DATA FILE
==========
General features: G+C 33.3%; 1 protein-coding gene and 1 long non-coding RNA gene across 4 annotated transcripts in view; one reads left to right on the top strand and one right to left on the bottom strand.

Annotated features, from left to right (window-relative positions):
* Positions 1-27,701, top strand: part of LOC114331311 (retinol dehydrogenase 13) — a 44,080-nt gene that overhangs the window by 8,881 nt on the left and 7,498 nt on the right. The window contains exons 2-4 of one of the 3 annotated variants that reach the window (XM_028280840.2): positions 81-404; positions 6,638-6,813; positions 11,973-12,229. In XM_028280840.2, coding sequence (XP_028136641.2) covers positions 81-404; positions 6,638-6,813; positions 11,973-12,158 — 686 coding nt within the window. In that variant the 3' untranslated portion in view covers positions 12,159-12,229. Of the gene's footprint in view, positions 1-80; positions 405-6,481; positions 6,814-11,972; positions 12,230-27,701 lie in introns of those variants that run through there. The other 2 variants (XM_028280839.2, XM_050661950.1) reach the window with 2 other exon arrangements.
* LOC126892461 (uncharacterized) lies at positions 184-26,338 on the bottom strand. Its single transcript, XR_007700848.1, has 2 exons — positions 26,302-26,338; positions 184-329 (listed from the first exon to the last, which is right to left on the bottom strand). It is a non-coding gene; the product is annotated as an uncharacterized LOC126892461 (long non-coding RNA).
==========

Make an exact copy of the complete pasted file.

General features: G+C 33.3%; 1 protein-coding gene and 1 long non-coding RNA gene across 4 annotated transcripts in view; one reads left to right on the top strand and one right to left on the bottom strand.

Annotated features, from left to right (window-relative positions):
* Positions 1-27,701, top strand: part of LOC114331311 (retinol dehydrogenase 13) — a 44,080-nt gene that overhangs the window by 8,881 nt on the left and 7,498 nt on the right. The window contains exons 2-4 of one of the 3 annotated variants that reach the window (XM_028280840.2): positions 81-404; positions 6,638-6,813; positions 11,973-12,229. In XM_028280840.2, coding sequence (XP_028136641.2) covers positions 81-404; positions 6,638-6,813; positions 11,973-12,158 — 686 coding nt within the window. In that variant the 3' untranslated portion in view covers positions 12,159-12,229. Of the gene's footprint in view, positions 1-80; positions 405-6,481; positions 6,814-11,972; positions 12,230-27,701 lie in introns of those variants that run through there. The other 2 variants (XM_028280839.2, XM_050661950.1) reach the window with 2 other exon arrangements.
* LOC126892461 (uncharacterized) lies at positions 184-26,338 on the bottom strand. Its single transcript, XR_007700848.1, has 2 exons — positions 26,302-26,338; positions 184-329 (listed from the first exon to the last, which is right to left on the bottom strand). It is a non-coding gene; the product is annotated as an uncharacterized LOC126892461 (long non-coding RNA).